SBOS925A December   2020  – January 2021 OPA391

PRODUCTION DATA  

  1. Features
  2. Applications
  3. Description
  4. Revision History
  5. Pin Configuration and Functions
  6. Specifications
    1. 6.1 Absolute Maximum Ratings
    2. 6.2 ESD Ratings
    3. 6.3 Recommended Operating Conditions
    4. 6.4 Thermal Information
    5. 6.5 Electrical Characteristics
    6. 6.6 Typical Characteristics
  7. Detailed Description
    1. 7.1 Overview
    2. 7.2 Functional Block Diagram
    3. 7.3 Feature Description
      1. 7.3.1 Low Input Bias Current
      2. 7.3.2 Input Differential Voltage
      3. 7.3.3 Capacitive Load Drive
      4. 7.3.4 EMI Rejection
    4. 7.4 Device Functional Modes
  8. Application and Implementation
    1. 8.1 Application Information
    2. 8.2 Typical Applications
      1. 8.2.1 Three-Terminal CO Gas Sensor
        1. 8.2.1.1 Design Requirements
        2. 8.2.1.2 Detailed Design Procedure
        3. 8.2.1.3 Application Curve
      2. 8.2.2 4-mA to 20-mA Loop Design
        1. 8.2.2.1 Application Curve
  9. Power Supply Recommendations
  10. 10Layout
    1. 10.1 Layout Guidelines
    2. 10.2 Layout Example
  11. 11Device and Documentation Support
    1. 11.1 Device Support
      1. 11.1.1 Development Support
        1. 11.1.1.1 TINA-TI™ Simulation Software (Free Download)
    2. 11.2 Documentation Support
      1. 11.2.1 Related Documentation
    3. 11.3 Receiving Notification of Documentation Updates
    4. 11.4 Support Resources
    5. 11.5 Trademarks
    6. 11.6 Electrostatic Discharge Caution
    7. 11.7 Glossary
  12. 12Mechanical, Packaging, and Orderable Information

Package Options

Mechanical Data (Package|Pins)
Thermal pad, mechanical data (Package|Pins)
Orderable Information

EMI Rejection

The OPA391 uses integrated electromagnetic interference (EMI) filtering to reduce the effects of EMI interference from sources such as wireless communications and densely-populated boards with a mix of analog signal chain and digital components. EMI immunity can be improved with circuit design techniques; the OPA391 benefits from these design improvements. Texas Instruments has developed the ability to accurately measure and quantify the immunity of an operational amplifier over a broad frequency spectrum extending from 10 MHz to 6 GHz. Figure 7-2 shows the results of this testing on the OPA391. Table 7-1 lists the EMIRR +IN values for the OPA391 at particular frequencies commonly encountered in real-world applications. Applications listed in Table 7-1 may be centered on or operated near the particular frequency shown. Detailed information can also be found in the EMI Rejection Ratio of Operational Amplifiers application report, available for download from www.ti.com.

The electromagnetic interference (EMI) rejection ratio, or EMIRR, describes the EMI immunity of operational amplifiers. An adverse effect that is common to many op amps is a change in the offset voltage as a result of RF signal rectification. An op amp that is more efficient at rejecting this change in offset as a result of EMI has a higher EMIRR and is quantified by a decibel value. Measuring EMIRR can be performed in many ways, but this section provides the EMIRR +IN, which specifically describes the EMIRR performance when the RF signal is applied to the noninverting input pin of the op amp. In general, only the noninverting input is tested for EMIRR for the following three reasons:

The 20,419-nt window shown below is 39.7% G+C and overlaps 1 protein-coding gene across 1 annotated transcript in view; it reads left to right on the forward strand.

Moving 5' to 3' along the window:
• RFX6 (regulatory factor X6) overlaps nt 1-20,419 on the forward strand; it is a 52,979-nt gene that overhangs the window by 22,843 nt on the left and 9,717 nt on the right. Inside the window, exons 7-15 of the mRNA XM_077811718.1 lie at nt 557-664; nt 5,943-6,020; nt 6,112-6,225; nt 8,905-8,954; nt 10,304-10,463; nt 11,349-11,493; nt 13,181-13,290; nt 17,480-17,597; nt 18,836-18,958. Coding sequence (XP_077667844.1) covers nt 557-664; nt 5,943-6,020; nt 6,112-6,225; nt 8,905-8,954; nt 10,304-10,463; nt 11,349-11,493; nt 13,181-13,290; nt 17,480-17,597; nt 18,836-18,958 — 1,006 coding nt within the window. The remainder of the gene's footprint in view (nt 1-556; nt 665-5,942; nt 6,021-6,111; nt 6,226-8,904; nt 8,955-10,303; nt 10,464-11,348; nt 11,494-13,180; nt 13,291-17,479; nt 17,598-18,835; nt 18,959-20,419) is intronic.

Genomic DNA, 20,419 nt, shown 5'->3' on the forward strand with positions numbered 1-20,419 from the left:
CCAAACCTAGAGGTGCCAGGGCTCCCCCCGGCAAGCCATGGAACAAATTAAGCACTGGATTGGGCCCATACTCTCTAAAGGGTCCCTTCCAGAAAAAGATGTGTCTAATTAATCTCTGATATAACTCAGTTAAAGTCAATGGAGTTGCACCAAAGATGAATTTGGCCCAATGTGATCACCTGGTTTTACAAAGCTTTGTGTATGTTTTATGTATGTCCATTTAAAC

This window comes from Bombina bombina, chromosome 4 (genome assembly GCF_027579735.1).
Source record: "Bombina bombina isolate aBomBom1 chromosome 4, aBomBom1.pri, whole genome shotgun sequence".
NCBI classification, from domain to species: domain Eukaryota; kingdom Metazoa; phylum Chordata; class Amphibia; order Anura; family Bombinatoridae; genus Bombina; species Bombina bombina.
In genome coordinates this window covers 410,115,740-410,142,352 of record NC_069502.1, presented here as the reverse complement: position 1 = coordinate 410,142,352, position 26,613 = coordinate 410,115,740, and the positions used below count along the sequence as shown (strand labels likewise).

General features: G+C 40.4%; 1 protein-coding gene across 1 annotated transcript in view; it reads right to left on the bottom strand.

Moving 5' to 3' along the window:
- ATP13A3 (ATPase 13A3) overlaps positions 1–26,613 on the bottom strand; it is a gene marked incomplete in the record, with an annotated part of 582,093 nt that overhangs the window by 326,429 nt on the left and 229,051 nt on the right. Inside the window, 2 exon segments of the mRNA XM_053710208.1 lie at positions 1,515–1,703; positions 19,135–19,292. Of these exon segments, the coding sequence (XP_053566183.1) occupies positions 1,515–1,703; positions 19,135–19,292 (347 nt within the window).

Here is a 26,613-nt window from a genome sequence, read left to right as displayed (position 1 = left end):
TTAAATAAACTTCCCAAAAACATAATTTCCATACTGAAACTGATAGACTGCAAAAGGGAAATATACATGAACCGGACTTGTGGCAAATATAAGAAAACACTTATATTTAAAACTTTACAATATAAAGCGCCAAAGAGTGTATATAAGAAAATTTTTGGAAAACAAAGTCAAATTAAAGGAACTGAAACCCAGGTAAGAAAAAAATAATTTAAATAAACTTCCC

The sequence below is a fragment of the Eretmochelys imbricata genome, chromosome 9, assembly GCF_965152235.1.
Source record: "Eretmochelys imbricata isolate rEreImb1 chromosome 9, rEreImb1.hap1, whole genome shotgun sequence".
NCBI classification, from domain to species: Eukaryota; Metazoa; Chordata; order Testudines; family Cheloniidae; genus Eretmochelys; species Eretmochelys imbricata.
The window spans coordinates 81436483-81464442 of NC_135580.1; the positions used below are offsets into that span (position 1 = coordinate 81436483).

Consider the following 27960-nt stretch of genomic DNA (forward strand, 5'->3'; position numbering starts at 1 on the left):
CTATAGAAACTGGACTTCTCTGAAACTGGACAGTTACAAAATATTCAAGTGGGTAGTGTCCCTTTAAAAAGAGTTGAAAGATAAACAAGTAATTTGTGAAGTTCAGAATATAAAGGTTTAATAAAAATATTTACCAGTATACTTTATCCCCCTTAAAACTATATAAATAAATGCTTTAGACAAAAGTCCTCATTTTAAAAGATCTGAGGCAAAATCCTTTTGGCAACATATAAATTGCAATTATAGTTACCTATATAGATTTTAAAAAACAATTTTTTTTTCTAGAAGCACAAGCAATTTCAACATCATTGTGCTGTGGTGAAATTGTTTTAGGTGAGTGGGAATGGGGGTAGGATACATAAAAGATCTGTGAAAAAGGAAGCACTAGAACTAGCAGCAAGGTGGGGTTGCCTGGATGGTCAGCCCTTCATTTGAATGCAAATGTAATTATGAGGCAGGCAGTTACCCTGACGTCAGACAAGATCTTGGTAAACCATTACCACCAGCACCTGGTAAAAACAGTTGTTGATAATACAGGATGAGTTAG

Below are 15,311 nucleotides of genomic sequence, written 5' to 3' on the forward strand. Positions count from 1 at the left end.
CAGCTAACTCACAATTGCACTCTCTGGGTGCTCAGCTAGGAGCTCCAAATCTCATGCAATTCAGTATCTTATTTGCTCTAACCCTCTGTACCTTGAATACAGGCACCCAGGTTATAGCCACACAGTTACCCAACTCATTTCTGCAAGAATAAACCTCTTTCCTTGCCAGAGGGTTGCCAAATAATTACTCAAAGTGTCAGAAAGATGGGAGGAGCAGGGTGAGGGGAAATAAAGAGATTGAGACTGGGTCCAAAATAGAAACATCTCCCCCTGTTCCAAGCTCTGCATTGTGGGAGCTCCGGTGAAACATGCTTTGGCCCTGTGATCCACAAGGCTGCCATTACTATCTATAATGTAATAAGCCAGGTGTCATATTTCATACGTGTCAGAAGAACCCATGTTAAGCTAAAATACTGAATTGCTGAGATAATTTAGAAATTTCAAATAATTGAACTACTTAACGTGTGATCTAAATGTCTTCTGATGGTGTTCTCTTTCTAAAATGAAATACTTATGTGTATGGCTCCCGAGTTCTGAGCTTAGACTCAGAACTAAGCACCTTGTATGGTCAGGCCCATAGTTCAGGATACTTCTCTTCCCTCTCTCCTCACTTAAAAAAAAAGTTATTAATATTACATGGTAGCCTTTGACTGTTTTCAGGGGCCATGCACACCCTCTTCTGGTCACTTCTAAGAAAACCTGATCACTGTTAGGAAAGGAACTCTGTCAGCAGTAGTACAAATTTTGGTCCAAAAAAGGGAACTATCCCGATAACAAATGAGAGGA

1. Op amp input pins are known to be the most sensitive to EMI, and typically rectify RF signals better than the supply or output pins.
  2. The noninverting and inverting op amp inputs have symmetrical physical layouts and exhibit nearly matching EMIRR performance.
  3. EMIRR is more simple to measure on noninverting pins than on other pins because the noninverting input terminal can be isolated on a PCB. This isolation allows the RF signal to be applied directly to the noninverting input terminal with no complex interactions from other components or connecting PCB traces.

High-frequency signals conducted or radiated to any pin of the operational amplifier may result in adverse effects because the amplifier does not have sufficient loop gain to correct for signals with spectral content outside the bandwidth. Conducted or radiated EMI on inputs, power supply, or output may result in unexpected dc offsets, transient voltages, or other unknown behavior. Make sure to properly shield and isolate sensitive analog nodes from noisy radio signals, digital clocks, and interfaces.

The EMIRR +IN of the OPA391 is plotted versus frequency as shown in Figure 7-2. The OPA391 unity-gain bandwidth is 1 MHz. EMIRR performance less than this frequency denotes interfering signals that fall within the op amp bandwidth.

GUID-20210115-CA0I-4XGV-FNM6-LTV545MNQR7V-low.gif Figure 7-2 EMIRR Testing
Table 7-1 OPA391 EMIRR IN+ for Frequencies of Interest
FREQUENCYAPPLICATION AND ALLOCATIONEMIRR IN+
400 MHzMobile radio, mobile satellite, space operation, weather, radar, ultra-high frequency (UHF) applications39.1 dB
900 MHzGlobal system for mobile communications (GSM) applications, radio communication, navigation, GPS (to 1.6 GHz), GSM, aeronautical mobile, UHF applications46.5 dB
1.8 GHzGSM applications, mobile personal communications, broadband, satellite, L-band (1 GHz to 2 GHz)61.3 dB
2.4 GHz802.11b, 802.11g, 802.11n, Bluetooth®, mobile personal communications, industrial, scientific and medical (ISM) radio band, amateur radio and satellite, S-band (2 GHz to 4 GHz)69.8 dB
3.6 GHzRadiolocation, aero communication and navigation, satellite, mobile, S-band82.5 dB
5 GHz802.11a, 802.11n, aero communication and navigation, mobile communication, space and satellite operation, C-band (4 GHz to 8 GHz)83.6 dB